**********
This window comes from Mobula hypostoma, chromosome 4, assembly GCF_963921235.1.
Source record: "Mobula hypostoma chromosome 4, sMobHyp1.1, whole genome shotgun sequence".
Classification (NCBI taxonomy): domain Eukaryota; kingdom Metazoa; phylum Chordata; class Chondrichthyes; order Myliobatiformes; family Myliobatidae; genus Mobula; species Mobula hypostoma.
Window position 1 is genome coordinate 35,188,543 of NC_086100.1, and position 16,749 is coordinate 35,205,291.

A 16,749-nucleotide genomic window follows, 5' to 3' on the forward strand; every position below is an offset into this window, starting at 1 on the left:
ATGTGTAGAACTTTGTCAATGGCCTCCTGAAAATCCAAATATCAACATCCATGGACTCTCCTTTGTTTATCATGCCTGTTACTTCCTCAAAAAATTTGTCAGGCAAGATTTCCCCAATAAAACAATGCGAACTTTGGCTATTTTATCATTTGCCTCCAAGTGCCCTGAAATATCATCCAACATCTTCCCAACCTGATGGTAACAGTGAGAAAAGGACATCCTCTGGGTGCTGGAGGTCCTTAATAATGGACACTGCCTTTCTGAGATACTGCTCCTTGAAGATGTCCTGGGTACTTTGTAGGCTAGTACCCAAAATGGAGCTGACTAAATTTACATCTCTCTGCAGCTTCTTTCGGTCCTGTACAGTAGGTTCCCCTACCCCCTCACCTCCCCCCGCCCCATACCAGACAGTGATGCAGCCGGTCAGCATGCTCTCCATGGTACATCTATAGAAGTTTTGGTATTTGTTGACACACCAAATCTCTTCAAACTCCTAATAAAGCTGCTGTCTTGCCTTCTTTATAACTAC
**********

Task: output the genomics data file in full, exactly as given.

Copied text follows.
This window comes from Mobula hypostoma, chromosome 4, assembly GCF_963921235.1.
Source record: "Mobula hypostoma chromosome 4, sMobHyp1.1, whole genome shotgun sequence".
Classification (NCBI taxonomy): domain Eukaryota; kingdom Metazoa; phylum Chordata; class Chondrichthyes; order Myliobatiformes; family Myliobatidae; genus Mobula; species Mobula hypostoma.
Window position 1 is genome coordinate 35,188,543 of NC_086100.1, and position 16,749 is coordinate 35,205,291.

A 16,749-nucleotide genomic window follows, 5' to 3' on the forward strand; every position below is an offset into this window, starting at 1 on the left:
ATGTGTAGAACTTTGTCAATGGCCTCCTGAAAATCCAAATATCAACATCCATGGACTCTCCTTTGTTTATCATGCCTGTTACTTCCTCAAAAAATTTGTCAGGCAAGATTTCCCCAATAAAACAATGCGAACTTTGGCTATTTTATCATTTGCCTCCAAGTGCCCTGAAATATCATCCAACATCTTCCCAACCTGATGGTAACAGTGAGAAAAGGACATCCTCTGGGTGCTGGAGGTCCTTAATAATGGACACTGCCTTTCTGAGATACTGCTCCTTGAAGATGTCCTGGGTACTTTGTAGGCTAGTACCCAAAATGGAGCTGACTAAATTTACATCTCTCTGCAGCTTCTTTCGGTCCTGTACAGTAGGTTCCCCTACCCCCTCACCTCCCCCCGCCCCATACCAGACAGTGATGCAGCCGGTCAGCATGCTCTCCATGGTACATCTATAGAAGTTTTGGTATTTGTTGACACACCAAATCTCTTCAAACTCCTAATAAAGCTGCTGTCTTGCCTTCTTTATAACTAC